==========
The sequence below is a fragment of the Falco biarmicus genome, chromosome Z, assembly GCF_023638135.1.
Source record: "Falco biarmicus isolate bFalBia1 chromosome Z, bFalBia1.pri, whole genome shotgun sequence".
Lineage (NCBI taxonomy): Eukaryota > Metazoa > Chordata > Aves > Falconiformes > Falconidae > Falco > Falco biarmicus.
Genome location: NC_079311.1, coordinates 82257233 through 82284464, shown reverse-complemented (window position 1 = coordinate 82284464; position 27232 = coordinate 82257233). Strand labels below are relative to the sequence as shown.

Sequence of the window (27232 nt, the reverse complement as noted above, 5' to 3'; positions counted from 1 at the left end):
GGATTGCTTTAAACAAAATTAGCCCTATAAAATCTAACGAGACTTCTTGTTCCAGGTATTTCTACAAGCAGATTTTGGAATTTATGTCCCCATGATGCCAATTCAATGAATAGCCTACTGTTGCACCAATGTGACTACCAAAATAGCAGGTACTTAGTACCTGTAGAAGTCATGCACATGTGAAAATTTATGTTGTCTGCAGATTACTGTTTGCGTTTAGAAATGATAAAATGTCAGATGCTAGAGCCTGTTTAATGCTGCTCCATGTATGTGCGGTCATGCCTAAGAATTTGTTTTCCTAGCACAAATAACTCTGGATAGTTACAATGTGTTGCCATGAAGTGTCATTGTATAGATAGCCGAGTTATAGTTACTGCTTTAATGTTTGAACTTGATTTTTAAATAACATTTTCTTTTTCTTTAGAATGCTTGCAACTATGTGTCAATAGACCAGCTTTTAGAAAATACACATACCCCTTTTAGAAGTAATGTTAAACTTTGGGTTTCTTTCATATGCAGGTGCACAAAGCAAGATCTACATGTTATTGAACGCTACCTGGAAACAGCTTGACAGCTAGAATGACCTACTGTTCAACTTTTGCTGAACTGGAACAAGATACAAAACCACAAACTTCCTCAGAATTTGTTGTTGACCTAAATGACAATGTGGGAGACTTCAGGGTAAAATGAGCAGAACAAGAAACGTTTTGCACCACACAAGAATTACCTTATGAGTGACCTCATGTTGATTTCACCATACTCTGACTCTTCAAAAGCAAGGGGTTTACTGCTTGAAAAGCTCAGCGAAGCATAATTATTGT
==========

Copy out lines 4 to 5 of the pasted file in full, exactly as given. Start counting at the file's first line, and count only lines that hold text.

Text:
Genome location: NC_079311.1, coordinates 82257233 through 82284464, shown reverse-complemented (window position 1 = coordinate 82284464; position 27232 = coordinate 82257233). Strand labels below are relative to the sequence as shown.

Sequence of the window (27232 nt, the reverse complement as noted above, 5' to 3'; positions counted from 1 at the left end):